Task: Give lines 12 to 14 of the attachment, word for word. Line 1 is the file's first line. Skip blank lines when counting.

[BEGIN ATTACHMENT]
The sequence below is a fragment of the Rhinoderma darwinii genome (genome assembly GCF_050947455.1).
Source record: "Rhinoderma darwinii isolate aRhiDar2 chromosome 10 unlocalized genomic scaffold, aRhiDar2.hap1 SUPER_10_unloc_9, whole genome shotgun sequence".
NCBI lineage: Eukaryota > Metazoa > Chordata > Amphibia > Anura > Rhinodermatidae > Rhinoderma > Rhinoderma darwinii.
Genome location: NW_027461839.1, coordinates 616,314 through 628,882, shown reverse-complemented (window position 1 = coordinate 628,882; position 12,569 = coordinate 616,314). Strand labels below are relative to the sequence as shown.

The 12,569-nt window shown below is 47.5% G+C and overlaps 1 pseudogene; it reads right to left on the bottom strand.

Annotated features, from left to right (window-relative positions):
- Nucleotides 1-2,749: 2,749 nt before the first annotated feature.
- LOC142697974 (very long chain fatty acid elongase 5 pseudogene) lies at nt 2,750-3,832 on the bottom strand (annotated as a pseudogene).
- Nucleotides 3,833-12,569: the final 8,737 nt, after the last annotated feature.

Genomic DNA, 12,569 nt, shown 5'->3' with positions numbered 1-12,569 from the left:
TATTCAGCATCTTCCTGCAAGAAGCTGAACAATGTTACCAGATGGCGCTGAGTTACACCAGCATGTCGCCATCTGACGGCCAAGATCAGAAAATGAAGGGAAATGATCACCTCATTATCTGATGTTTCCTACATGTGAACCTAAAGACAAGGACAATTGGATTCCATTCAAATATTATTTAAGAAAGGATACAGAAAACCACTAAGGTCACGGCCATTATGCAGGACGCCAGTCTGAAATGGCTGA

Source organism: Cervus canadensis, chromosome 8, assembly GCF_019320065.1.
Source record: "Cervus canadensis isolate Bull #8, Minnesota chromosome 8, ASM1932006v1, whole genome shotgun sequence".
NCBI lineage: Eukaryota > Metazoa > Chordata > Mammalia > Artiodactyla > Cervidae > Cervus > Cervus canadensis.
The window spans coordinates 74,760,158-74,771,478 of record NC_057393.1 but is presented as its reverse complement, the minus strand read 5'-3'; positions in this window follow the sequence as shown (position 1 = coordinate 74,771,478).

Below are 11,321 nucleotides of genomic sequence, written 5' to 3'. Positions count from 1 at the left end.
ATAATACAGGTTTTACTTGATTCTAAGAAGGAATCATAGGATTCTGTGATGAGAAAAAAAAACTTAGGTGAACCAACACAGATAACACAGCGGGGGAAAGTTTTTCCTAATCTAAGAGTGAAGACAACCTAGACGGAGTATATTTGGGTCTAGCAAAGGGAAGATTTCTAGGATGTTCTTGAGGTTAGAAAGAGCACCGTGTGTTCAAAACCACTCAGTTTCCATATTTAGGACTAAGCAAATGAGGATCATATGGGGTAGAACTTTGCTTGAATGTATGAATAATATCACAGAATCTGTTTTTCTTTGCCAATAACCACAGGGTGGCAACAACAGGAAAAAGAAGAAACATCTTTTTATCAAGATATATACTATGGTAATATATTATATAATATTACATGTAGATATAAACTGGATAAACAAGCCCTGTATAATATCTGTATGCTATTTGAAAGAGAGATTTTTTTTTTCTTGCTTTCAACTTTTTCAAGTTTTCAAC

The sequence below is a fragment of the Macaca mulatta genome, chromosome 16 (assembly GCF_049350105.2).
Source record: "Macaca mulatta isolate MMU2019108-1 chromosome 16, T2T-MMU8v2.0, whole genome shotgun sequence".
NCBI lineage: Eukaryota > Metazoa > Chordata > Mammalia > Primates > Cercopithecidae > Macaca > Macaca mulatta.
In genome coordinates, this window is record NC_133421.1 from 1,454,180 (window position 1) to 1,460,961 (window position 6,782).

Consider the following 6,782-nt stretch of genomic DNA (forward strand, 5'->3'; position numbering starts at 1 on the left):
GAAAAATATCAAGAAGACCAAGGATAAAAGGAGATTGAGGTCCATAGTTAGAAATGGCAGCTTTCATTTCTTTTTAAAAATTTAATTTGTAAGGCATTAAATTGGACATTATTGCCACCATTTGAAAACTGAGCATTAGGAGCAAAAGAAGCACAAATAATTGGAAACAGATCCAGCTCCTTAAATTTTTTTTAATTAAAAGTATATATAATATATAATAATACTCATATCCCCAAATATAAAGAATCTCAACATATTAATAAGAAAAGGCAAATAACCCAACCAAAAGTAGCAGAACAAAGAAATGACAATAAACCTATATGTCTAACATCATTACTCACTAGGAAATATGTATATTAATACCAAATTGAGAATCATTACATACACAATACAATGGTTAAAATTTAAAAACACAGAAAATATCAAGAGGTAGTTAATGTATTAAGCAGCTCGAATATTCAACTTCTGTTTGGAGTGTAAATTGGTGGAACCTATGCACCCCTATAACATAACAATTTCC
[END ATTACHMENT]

Source organism: Cervus canadensis, chromosome 8, assembly GCF_019320065.1.
Source record: "Cervus canadensis isolate Bull #8, Minnesota chromosome 8, ASM1932006v1, whole genome shotgun sequence".
NCBI lineage: Eukaryota > Metazoa > Chordata > Mammalia > Artiodactyla > Cervidae > Cervus > Cervus canadensis.